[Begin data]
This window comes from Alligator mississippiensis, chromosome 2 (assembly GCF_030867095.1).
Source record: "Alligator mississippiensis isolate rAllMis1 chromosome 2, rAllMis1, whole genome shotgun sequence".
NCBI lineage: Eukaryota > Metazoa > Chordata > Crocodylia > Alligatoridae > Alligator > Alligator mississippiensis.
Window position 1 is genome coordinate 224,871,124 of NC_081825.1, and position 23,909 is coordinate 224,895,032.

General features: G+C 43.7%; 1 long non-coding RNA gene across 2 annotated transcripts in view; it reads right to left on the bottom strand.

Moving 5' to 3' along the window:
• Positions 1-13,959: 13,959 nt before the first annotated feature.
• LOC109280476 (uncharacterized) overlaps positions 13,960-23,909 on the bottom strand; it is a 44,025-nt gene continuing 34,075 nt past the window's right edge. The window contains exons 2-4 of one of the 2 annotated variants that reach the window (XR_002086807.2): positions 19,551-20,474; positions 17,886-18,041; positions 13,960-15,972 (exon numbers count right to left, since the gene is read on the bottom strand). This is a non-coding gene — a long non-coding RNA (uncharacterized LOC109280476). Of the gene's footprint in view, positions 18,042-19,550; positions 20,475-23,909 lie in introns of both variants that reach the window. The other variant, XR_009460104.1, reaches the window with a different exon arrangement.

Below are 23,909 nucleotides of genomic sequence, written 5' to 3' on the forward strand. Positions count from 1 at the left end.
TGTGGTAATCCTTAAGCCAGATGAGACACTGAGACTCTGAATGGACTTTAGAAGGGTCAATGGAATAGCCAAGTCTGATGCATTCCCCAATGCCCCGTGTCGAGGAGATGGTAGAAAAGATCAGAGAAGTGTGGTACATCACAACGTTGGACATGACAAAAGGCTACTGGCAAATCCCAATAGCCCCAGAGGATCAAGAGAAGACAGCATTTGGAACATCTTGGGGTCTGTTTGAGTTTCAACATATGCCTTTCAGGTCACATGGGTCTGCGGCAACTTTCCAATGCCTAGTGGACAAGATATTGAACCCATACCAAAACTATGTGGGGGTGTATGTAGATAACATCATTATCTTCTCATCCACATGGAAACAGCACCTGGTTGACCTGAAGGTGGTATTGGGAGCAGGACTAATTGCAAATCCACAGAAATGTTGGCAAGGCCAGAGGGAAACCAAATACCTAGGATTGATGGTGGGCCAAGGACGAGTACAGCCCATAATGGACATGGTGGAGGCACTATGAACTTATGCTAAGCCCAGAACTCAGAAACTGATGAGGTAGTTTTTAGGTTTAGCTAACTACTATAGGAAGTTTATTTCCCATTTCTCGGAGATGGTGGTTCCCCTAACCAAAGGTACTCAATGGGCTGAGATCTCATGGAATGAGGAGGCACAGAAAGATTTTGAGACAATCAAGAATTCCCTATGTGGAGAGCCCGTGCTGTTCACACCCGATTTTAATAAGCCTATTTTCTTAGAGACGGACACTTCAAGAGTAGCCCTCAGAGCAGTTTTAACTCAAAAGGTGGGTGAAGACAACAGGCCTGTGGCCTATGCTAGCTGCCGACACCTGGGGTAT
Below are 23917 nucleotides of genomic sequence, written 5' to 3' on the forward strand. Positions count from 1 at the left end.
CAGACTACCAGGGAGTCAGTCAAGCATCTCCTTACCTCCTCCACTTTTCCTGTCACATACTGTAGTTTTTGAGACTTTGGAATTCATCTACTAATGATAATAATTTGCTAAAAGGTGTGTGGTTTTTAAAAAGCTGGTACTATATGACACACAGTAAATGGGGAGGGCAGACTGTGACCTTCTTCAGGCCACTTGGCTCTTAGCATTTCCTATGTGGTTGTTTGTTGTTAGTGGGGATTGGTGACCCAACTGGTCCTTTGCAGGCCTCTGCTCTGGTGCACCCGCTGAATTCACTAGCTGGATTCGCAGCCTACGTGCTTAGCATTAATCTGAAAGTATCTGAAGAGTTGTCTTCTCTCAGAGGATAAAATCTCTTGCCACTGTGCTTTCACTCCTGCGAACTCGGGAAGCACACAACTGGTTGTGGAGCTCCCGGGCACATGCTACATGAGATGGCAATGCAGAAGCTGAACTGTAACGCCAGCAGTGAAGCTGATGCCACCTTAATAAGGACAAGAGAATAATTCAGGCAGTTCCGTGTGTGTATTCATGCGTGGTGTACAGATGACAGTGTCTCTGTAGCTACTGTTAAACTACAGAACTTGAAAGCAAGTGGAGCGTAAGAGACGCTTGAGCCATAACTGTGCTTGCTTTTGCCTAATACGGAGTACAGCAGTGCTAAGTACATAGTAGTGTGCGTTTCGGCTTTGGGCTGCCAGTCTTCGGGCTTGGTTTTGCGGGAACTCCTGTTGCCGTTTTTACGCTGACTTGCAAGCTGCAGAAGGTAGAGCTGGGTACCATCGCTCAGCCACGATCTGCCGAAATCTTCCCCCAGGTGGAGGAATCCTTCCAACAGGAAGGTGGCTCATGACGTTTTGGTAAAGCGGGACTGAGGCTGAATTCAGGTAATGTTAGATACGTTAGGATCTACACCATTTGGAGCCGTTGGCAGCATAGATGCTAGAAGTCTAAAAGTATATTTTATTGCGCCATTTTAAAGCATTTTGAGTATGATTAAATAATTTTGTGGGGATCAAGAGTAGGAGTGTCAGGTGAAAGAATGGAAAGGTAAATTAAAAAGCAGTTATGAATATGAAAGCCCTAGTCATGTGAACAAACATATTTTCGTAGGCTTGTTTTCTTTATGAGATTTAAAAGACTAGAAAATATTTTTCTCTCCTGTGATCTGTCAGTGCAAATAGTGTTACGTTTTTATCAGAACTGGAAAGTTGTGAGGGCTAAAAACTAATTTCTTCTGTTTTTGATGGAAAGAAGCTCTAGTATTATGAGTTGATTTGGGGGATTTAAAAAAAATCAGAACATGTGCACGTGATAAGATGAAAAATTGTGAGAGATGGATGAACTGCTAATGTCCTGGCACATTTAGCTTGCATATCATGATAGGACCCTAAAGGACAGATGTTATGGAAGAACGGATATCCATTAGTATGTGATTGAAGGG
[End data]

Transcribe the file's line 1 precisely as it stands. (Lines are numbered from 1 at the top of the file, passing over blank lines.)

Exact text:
This window comes from Alligator mississippiensis, chromosome 2 (assembly GCF_030867095.1).